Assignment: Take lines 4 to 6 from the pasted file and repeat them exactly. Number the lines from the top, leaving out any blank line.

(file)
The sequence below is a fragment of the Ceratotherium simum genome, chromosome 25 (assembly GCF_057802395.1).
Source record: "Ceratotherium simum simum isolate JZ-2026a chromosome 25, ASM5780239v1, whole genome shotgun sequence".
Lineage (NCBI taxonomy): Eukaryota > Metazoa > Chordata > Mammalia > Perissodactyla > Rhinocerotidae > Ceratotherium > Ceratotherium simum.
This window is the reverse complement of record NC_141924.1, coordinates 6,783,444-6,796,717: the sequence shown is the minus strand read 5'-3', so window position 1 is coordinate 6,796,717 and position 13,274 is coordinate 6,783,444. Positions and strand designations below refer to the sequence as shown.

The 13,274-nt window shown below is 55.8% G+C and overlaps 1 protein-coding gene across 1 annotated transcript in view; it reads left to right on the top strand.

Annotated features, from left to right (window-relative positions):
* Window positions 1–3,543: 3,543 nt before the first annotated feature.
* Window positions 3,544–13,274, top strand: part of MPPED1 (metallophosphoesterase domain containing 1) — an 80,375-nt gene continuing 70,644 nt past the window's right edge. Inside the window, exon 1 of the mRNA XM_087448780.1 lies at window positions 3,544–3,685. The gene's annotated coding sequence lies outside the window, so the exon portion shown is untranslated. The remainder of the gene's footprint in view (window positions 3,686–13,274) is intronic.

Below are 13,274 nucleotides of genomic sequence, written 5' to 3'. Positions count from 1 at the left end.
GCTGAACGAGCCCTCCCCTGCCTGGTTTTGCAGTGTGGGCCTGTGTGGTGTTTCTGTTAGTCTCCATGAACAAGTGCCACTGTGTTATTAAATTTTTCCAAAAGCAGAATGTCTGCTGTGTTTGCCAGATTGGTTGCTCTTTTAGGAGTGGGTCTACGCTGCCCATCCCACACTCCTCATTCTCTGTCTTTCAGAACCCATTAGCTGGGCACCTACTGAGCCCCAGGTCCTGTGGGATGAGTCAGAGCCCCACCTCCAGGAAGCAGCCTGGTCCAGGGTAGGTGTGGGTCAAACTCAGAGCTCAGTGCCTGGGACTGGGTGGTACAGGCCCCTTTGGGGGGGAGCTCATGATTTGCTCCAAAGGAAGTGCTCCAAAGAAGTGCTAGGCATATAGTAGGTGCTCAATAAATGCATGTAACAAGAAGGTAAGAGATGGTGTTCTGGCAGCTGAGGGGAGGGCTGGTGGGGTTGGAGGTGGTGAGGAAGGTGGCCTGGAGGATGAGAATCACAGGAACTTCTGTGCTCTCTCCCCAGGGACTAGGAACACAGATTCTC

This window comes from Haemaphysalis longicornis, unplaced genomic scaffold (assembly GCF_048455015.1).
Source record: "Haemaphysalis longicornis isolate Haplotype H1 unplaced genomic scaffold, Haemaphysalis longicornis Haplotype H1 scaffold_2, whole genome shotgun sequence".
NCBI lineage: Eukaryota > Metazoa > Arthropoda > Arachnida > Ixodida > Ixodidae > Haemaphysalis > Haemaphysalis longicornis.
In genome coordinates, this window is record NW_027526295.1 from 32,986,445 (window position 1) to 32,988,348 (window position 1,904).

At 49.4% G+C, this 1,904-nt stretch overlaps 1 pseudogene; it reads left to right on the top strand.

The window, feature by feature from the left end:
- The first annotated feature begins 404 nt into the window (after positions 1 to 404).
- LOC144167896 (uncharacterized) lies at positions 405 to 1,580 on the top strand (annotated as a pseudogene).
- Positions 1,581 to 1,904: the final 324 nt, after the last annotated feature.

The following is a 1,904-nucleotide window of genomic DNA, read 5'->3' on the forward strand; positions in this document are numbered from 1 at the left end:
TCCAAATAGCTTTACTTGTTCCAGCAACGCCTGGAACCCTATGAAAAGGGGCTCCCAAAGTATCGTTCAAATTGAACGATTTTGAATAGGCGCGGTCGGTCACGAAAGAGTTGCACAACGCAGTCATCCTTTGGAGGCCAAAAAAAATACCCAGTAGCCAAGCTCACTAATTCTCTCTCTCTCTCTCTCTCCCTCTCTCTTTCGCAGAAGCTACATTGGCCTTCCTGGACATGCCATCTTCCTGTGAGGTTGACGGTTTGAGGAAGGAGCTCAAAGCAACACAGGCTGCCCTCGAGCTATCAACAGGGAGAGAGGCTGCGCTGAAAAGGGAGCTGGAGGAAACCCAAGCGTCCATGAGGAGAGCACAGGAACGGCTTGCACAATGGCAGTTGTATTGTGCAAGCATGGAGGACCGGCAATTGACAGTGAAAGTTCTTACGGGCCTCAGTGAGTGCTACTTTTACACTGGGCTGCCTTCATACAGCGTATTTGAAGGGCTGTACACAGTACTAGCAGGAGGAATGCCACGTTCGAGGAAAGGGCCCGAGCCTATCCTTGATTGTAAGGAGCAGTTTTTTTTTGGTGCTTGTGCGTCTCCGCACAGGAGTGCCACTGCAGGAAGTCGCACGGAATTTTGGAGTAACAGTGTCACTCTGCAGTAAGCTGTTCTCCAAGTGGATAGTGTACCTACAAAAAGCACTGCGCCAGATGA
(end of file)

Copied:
This window is the reverse complement of record NC_141924.1, coordinates 6,783,444-6,796,717: the sequence shown is the minus strand read 5'-3', so window position 1 is coordinate 6,796,717 and position 13,274 is coordinate 6,783,444. Positions and strand designations below refer to the sequence as shown.

The 13,274-nt window shown below is 55.8% G+C and overlaps 1 protein-coding gene across 1 annotated transcript in view; it reads left to right on the top strand.

Annotated features, from left to right (window-relative positions):